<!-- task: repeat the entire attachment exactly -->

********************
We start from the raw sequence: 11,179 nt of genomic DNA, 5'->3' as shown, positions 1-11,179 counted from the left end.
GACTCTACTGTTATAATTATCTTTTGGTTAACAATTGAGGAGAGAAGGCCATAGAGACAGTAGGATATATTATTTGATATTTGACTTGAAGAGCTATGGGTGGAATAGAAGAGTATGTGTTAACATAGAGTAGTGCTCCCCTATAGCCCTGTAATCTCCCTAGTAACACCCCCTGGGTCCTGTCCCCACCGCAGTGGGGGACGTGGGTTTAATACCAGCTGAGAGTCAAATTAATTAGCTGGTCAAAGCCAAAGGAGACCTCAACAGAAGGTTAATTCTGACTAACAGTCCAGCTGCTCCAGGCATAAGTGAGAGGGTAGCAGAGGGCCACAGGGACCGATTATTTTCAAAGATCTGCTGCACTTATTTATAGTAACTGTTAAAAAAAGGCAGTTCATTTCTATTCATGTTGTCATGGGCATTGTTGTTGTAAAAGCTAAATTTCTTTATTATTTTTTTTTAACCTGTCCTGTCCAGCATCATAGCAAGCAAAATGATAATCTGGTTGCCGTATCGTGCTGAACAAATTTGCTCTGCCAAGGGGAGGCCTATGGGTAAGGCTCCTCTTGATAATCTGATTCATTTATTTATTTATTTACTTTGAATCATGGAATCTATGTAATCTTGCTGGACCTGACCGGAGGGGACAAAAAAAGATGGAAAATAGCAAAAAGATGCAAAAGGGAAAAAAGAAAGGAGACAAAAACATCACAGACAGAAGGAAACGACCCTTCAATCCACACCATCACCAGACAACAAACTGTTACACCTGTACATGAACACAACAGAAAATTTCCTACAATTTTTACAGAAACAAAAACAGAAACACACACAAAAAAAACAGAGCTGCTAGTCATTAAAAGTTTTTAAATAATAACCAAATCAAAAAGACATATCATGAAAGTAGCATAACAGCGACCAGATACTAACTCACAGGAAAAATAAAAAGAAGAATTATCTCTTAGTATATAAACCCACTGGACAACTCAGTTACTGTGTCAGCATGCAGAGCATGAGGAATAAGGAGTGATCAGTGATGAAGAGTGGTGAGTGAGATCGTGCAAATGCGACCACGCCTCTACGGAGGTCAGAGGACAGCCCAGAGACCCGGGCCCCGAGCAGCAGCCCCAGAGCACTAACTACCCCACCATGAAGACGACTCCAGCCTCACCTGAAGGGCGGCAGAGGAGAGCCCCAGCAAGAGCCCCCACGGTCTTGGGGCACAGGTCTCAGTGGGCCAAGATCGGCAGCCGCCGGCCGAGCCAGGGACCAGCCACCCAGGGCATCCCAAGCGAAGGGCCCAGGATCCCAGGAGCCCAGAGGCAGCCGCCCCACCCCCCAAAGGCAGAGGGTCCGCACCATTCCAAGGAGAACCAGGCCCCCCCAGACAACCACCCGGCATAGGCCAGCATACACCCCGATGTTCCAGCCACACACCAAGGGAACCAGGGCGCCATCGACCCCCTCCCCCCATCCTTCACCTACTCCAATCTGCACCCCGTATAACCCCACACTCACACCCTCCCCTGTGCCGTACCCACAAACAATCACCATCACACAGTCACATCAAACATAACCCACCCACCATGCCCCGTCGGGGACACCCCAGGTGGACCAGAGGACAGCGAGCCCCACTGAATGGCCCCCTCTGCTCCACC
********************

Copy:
We start from the raw sequence: 11,179 nt of genomic DNA, 5'->3' as shown, positions 1-11,179 counted from the left end.
GACTCTACTGTTATAATTATCTTTTGGTTAACAATTGAGGAGAGAAGGCCATAGAGACAGTAGGATATATTATTTGATATTTGACTTGAAGAGCTATGGGTGGAATAGAAGAGTATGTGTTAACATAGAGTAGTGCTCCCCTATAGCCCTGTAATCTCCCTAGTAACACCCCCTGGGTCCTGTCCCCACCGCAGTGGGGGACGTGGGTTTAATACCAGCTGAGAGTCAAATTAATTAGCTGGTCAAAGCCAAAGGAGACCTCAACAGAAGGTTAATTCTGACTAACAGTCCAGCTGCTCCAGGCATAAGTGAGAGGGTAGCAGAGGGCCACAGGGACCGATTATTTTCAAAGATCTGCTGCACTTATTTATAGTAACTGTTAAAAAAAGGCAGTTCATTTCTATTCATGTTGTCATGGGCATTGTTGTTGTAAAAGCTAAATTTCTTTATTATTTTTTTTTAACCTGTCCTGTCCAGCATCATAGCAAGCAAAATGATAATCTGGTTGCCGTATCGTGCTGAACAAATTTGCTCTGCCAAGGGGAGGCCTATGGGTAAGGCTCCTCTTGATAATCTGATTCATTTATTTATTTATTTACTTTGAATCATGGAATCTATGTAATCTTGCTGGACCTGACCGGAGGGGACAAAAAAAGATGGAAAATAGCAAAAAGATGCAAAAGGGAAAAAAGAAAGGAGACAAAAACATCACAGACAGAAGGAAACGACCCTTCAATCCACACCATCACCAGACAACAAACTGTTACACCTGTACATGAACACAACAGAAAATTTCCTACAATTTTTACAGAAACAAAAACAGAAACACACACAAAAAAAACAGAGCTGCTAGTCATTAAAAGTTTTTAAATAATAACCAAATCAAAAAGACATATCATGAAAGTAGCATAACAGCGACCAGATACTAACTCACAGGAAAAATAAAAAGAAGAATTATCTCTTAGTATATAAACCCACTGGACAACTCAGTTACTGTGTCAGCATGCAGAGCATGAGGAATAAGGAGTGATCAGTGATGAAGAGTGGTGAGTGAGATCGTGCAAATGCGACCACGCCTCTACGGAGGTCAGAGGACAGCCCAGAGACCCGGGCCCCGAGCAGCAGCCCCAGAGCACTAACTACCCCACCATGAAGACGACTCCAGCCTCACCTGAAGGGCGGCAGAGGAGAGCCCCAGCAAGAGCCCCCACGGTCTTGGGGCACAGGTCTCAGTGGGCCAAGATCGGCAGCCGCCGGCCGAGCCAGGGACCAGCCACCCAGGGCATCCCAAGCGAAGGGCCCAGGATCCCAGGAGCCCAGAGGCAGCCGCCCCACCCCCCAAAGGCAGAGGGTCCGCACCATTCCAAGGAGAACCAGGCCCCCCCAGACAACCACCCGGCATAGGCCAGCATACACCCCGATGTTCCAGCCACACACCAAGGGAACCAGGGCGCCATCGACCCCCTCCCCCCATCCTTCACCTACTCCAATCTGCACCCCGTATAACCCCACACTCACACCCTCCCCTGTGCCGTACCCACAAACAATCACCATCACACAGTCACATCAAACATAACCCACCCACCATGCCCCGTCGGGGACACCCCAGGTGGACCAGAGGACAGCGAGCCCCACTGAATGGCCCCCTCTGCTCCACC